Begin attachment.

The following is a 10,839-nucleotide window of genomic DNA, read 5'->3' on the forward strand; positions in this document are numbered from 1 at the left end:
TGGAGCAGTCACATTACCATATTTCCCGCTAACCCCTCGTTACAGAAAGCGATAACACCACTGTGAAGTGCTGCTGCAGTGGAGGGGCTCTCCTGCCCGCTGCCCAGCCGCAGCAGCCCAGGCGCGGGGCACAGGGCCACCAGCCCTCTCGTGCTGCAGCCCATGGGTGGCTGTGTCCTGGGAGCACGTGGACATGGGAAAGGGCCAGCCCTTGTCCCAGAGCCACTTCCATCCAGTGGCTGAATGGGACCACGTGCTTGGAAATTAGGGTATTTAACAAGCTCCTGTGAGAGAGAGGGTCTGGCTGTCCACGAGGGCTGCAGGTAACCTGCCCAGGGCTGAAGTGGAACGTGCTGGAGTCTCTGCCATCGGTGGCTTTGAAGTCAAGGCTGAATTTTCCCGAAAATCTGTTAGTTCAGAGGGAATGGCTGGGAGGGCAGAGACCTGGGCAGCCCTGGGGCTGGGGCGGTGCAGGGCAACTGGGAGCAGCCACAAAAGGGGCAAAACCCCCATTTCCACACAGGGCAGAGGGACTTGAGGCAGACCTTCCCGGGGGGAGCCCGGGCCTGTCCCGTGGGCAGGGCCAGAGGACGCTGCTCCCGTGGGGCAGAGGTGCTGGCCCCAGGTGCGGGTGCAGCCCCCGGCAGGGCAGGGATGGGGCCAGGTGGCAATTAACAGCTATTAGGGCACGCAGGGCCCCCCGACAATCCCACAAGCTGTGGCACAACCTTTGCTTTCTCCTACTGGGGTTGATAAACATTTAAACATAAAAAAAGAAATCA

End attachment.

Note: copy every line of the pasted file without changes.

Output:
The following is a 10,839-nucleotide window of genomic DNA, read 5'->3' on the forward strand; positions in this document are numbered from 1 at the left end:
TGGAGCAGTCACATTACCATATTTCCCGCTAACCCCTCGTTACAGAAAGCGATAACACCACTGTGAAGTGCTGCTGCAGTGGAGGGGCTCTCCTGCCCGCTGCCCAGCCGCAGCAGCCCAGGCGCGGGGCACAGGGCCACCAGCCCTCTCGTGCTGCAGCCCATGGGTGGCTGTGTCCTGGGAGCACGTGGACATGGGAAAGGGCCAGCCCTTGTCCCAGAGCCACTTCCATCCAGTGGCTGAATGGGACCACGTGCTTGGAAATTAGGGTATTTAACAAGCTCCTGTGAGAGAGAGGGTCTGGCTGTCCACGAGGGCTGCAGGTAACCTGCCCAGGGCTGAAGTGGAACGTGCTGGAGTCTCTGCCATCGGTGGCTTTGAAGTCAAGGCTGAATTTTCCCGAAAATCTGTTAGTTCAGAGGGAATGGCTGGGAGGGCAGAGACCTGGGCAGCCCTGGGGCTGGGGCGGTGCAGGGCAACTGGGAGCAGCCACAAAAGGGGCAAAACCCCCATTTCCACACAGGGCAGAGGGACTTGAGGCAGACCTTCCCGGGGGGAGCCCGGGCCTGTCCCGTGGGCAGGGCCAGAGGACGCTGCTCCCGTGGGGCAGAGGTGCTGGCCCCAGGTGCGGGTGCAGCCCCCGGCAGGGCAGGGATGGGGCCAGGTGGCAATTAACAGCTATTAGGGCACGCAGGGCCCCCCGACAATCCCACAAGCTGTGGCACAACCTTTGCTTTCTCCTACTGGGGTTGATAAACATTTAAACATAAAAAAAGAAATCA